The deal, announced on Sunday, will create the nation’s largest player in the competitive wholesale power market, a sector that has been under pressure from weak U.S. electricity prices.
Analysts welcomed the deal, which is expected to close in the first quarter of 2013 and yield cost savings of $300 million per year in 2014.
Barclays Equity Research analysts raised their price target for NRG shares by $3 to $22, citing cost savings, an improved credit profile and broader geographic reach for the combined company.
NRG is paying a 20 percent premium over GenOn’s Friday closing stock price. GenOn shares rose 27 percent on Monday to $2.32. NRG shares were up 8 percent to $19.50 in afternoon trading after reaching $20.01 a share earlier in the session.
NRG Chief Executive Officer David Crane said the combined company, which will have generating capacity of 47,000 megawatts, will be able to pay down $1 billion of debt while also meeting a planned dividend and perhaps undertaking some share buybacks.
“This is going to be a free cash flow-generating machine,” he told analysts at a meeting on Monday.
While NRG will be adding the power plants owned by GenOn, which was formed through the merger of Mirant and RRI in 2010, its strategy is focused on expanding its retail business into new markets.
Crane said the merger will help the company replicate its Texas market model -- where its physical generation is balanced with retail customer demand -- in the mid-Atlantic market where 58 percent of GenOn’s capacity is located.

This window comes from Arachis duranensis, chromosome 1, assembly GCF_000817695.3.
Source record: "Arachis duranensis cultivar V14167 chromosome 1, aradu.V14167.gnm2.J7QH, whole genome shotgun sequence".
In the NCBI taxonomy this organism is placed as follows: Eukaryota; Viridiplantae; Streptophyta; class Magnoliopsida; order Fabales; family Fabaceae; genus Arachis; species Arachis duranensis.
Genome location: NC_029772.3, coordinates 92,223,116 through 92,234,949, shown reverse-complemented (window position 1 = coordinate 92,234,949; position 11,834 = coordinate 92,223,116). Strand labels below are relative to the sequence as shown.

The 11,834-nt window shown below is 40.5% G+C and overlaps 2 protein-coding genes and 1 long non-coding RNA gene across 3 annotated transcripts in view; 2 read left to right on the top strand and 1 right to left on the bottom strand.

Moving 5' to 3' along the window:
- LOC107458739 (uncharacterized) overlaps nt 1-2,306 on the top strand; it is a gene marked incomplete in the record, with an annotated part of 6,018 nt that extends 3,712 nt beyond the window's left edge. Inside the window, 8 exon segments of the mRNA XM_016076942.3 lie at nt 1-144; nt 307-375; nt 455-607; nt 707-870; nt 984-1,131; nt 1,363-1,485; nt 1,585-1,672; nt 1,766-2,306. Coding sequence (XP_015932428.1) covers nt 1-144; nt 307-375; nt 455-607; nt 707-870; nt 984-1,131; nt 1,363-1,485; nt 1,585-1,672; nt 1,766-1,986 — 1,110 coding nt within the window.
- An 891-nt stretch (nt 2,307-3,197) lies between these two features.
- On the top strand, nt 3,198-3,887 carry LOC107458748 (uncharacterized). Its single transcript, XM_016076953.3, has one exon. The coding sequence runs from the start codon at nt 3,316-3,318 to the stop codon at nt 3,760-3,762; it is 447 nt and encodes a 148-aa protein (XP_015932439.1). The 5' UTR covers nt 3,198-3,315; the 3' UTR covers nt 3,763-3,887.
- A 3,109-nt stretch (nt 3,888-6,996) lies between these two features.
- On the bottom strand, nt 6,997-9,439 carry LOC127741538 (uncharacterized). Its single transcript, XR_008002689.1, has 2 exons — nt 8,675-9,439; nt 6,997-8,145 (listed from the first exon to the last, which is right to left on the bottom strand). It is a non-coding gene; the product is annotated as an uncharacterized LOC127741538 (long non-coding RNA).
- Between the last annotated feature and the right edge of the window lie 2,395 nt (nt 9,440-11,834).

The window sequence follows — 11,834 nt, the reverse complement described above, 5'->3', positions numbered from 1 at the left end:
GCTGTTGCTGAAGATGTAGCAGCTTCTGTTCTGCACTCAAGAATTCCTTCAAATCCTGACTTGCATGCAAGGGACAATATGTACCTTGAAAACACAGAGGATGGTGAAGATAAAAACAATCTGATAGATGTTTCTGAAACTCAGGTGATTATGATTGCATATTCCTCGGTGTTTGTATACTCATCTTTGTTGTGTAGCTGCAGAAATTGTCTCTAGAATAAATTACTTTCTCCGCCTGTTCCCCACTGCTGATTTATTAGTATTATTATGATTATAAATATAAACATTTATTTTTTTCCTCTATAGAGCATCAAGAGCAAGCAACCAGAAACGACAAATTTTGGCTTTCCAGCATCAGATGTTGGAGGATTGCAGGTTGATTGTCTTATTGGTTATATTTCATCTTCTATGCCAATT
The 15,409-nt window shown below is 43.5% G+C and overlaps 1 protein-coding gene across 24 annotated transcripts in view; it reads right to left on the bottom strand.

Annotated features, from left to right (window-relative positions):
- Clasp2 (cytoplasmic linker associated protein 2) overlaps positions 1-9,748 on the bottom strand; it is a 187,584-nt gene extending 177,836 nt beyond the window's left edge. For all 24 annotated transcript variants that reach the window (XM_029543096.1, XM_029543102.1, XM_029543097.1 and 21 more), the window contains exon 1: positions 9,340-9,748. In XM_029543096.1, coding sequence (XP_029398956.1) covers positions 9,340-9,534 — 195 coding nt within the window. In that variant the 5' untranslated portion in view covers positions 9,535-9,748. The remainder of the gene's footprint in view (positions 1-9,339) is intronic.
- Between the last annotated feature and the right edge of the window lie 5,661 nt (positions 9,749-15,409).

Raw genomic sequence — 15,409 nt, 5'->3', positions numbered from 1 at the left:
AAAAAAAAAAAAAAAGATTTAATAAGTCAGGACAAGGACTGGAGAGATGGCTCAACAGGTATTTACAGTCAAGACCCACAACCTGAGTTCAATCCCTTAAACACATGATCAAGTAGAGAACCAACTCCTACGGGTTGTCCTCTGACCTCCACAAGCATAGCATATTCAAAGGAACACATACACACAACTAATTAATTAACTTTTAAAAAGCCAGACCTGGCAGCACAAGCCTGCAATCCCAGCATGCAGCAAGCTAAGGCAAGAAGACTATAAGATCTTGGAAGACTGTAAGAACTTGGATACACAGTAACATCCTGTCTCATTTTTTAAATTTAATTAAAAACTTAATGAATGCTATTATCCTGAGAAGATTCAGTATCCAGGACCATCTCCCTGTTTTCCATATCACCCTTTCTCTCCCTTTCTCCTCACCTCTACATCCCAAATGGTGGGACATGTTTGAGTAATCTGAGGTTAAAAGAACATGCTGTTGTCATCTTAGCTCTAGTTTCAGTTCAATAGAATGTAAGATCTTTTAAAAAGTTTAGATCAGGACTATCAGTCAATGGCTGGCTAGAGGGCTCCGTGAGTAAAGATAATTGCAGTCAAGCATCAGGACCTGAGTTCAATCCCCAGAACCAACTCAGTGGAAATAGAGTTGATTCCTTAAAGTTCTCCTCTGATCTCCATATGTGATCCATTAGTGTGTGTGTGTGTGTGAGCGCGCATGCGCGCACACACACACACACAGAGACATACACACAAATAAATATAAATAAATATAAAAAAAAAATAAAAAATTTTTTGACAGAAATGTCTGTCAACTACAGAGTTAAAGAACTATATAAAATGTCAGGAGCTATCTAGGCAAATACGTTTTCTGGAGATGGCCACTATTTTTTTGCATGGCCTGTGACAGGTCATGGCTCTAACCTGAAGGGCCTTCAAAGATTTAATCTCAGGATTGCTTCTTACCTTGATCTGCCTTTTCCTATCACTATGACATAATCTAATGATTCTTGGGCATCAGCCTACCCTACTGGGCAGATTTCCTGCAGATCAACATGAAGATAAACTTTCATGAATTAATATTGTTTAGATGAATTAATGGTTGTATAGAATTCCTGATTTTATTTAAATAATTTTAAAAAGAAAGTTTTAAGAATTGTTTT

The larger NRG will be able to grow its retail base with lower collateral costs, Crane said.
“The best way to back up retail customers is with wholesale supply,” Crane said on a call with reporters. “This sets the foundation for further retail expansion.”
With 1.5 million customers, NRG’s Reliant retail unit is among the largest in Texas. Last year, NRG purchased Energy Plus which gave it access to customers in the much smaller competitive power markets of New York, Connecticut, Pennsylvania, New Jersey, Maryland and Illinois.
About two-thirds of the merged company’s generation will come from gas-fired generation and some oil-fired plants; 31 percent will come from coal plants; 3 percent from nuclear; and 1 percent from solar and wind generation.
While the coal-fired plants of both companies are older, Crane said they are well-maintained and can run economically “for decades to come.”
Record low natural gas prices have pared wholesale electric prices to the point “you can’t justify building any new type of generation in this country,” Crane said, with the exception of some renewable generation and projects with long-term contracts.
That makes existing power plants more valuable despite their age, he said.
Reporting By Matt Daily in New York and Eileen O'Grady in Houston; Editing by John Wallace and Tim Dobbyn